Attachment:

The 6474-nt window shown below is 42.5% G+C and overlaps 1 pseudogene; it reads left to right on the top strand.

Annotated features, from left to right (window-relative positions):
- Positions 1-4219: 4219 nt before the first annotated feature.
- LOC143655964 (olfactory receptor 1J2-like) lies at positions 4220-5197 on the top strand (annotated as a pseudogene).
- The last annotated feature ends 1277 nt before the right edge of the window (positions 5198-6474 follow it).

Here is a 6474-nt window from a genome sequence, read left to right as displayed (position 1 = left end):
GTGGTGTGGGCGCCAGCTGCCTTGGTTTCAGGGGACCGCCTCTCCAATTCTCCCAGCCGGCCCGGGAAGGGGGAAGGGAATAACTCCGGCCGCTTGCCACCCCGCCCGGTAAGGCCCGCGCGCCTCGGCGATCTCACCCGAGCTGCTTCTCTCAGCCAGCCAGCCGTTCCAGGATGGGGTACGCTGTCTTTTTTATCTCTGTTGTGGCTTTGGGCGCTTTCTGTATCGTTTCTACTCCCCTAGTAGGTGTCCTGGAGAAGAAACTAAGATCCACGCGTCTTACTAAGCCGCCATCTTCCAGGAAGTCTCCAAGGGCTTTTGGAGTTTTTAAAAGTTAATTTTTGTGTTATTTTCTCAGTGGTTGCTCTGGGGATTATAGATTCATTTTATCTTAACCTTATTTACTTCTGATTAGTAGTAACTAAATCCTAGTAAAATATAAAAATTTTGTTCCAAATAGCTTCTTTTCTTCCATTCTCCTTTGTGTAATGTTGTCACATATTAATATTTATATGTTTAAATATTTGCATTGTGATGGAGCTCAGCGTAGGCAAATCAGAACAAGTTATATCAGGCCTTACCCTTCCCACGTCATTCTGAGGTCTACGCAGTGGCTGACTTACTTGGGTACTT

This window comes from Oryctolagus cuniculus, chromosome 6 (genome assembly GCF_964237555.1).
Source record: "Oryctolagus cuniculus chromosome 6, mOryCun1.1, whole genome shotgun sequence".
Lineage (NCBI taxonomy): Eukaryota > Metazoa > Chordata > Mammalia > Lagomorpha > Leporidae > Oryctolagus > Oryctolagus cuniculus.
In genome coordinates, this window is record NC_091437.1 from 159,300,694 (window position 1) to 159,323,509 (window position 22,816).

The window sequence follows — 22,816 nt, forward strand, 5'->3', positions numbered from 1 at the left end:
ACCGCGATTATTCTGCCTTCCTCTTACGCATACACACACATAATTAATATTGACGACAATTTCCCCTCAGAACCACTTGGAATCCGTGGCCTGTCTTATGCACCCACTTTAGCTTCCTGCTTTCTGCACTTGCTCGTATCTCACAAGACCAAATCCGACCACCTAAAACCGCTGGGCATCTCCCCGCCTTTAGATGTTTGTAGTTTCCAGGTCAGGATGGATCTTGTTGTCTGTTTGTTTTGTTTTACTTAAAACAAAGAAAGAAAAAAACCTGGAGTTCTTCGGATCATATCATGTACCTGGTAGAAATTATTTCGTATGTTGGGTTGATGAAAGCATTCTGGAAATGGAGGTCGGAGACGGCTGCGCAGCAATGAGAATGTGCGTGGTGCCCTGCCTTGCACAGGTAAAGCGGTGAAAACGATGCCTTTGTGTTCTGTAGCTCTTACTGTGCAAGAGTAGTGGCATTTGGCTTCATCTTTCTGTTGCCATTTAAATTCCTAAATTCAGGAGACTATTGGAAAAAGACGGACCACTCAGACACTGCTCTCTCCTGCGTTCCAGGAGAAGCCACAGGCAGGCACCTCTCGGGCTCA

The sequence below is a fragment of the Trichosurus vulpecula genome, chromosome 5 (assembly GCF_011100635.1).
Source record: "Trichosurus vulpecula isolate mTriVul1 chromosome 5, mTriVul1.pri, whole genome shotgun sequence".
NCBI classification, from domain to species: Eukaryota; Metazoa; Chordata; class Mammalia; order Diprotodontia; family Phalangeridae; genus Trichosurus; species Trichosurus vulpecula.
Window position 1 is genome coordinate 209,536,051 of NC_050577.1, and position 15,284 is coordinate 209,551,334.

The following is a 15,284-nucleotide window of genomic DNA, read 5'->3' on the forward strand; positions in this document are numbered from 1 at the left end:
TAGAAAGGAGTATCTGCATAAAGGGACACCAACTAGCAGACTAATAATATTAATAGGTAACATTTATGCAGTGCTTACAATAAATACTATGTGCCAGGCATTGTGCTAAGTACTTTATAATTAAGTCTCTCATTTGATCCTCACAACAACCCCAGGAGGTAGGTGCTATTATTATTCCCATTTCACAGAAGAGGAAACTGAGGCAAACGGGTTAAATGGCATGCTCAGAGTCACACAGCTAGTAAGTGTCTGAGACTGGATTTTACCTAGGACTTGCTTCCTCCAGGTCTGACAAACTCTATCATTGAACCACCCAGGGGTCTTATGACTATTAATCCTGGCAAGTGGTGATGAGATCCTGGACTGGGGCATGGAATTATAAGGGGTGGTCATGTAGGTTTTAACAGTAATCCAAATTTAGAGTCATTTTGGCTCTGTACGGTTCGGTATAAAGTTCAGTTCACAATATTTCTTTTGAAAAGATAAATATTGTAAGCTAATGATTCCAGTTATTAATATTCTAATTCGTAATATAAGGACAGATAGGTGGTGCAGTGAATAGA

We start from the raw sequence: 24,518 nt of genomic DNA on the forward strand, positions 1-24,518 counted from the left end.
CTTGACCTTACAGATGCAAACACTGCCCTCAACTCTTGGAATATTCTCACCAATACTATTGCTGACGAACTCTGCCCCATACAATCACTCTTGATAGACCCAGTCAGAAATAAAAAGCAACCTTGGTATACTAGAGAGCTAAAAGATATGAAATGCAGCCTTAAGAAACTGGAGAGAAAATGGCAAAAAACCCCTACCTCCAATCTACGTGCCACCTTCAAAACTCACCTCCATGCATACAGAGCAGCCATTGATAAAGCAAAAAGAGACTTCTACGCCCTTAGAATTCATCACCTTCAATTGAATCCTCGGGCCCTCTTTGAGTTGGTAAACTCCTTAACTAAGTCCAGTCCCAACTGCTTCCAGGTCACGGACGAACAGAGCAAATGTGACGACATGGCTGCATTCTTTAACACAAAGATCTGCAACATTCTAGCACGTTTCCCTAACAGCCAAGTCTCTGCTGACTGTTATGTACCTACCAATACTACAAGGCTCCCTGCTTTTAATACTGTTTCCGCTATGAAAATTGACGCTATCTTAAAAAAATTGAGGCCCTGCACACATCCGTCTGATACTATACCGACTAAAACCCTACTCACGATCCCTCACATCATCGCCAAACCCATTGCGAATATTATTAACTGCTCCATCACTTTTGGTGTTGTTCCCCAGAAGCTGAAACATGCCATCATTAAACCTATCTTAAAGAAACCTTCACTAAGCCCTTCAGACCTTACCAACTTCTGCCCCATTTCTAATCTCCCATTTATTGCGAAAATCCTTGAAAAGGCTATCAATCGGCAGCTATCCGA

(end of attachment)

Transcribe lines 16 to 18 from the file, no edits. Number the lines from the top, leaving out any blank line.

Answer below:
NCBI classification, from domain to species: Eukaryota; Metazoa; Chordata; class Mammalia; order Diprotodontia; family Phalangeridae; genus Trichosurus; species Trichosurus vulpecula.
Window position 1 is genome coordinate 209,536,051 of NC_050577.1, and position 15,284 is coordinate 209,551,334.

The following is a 15,284-nucleotide window of genomic DNA, read 5'->3' on the forward strand; positions in this document are numbered from 1 at the left end: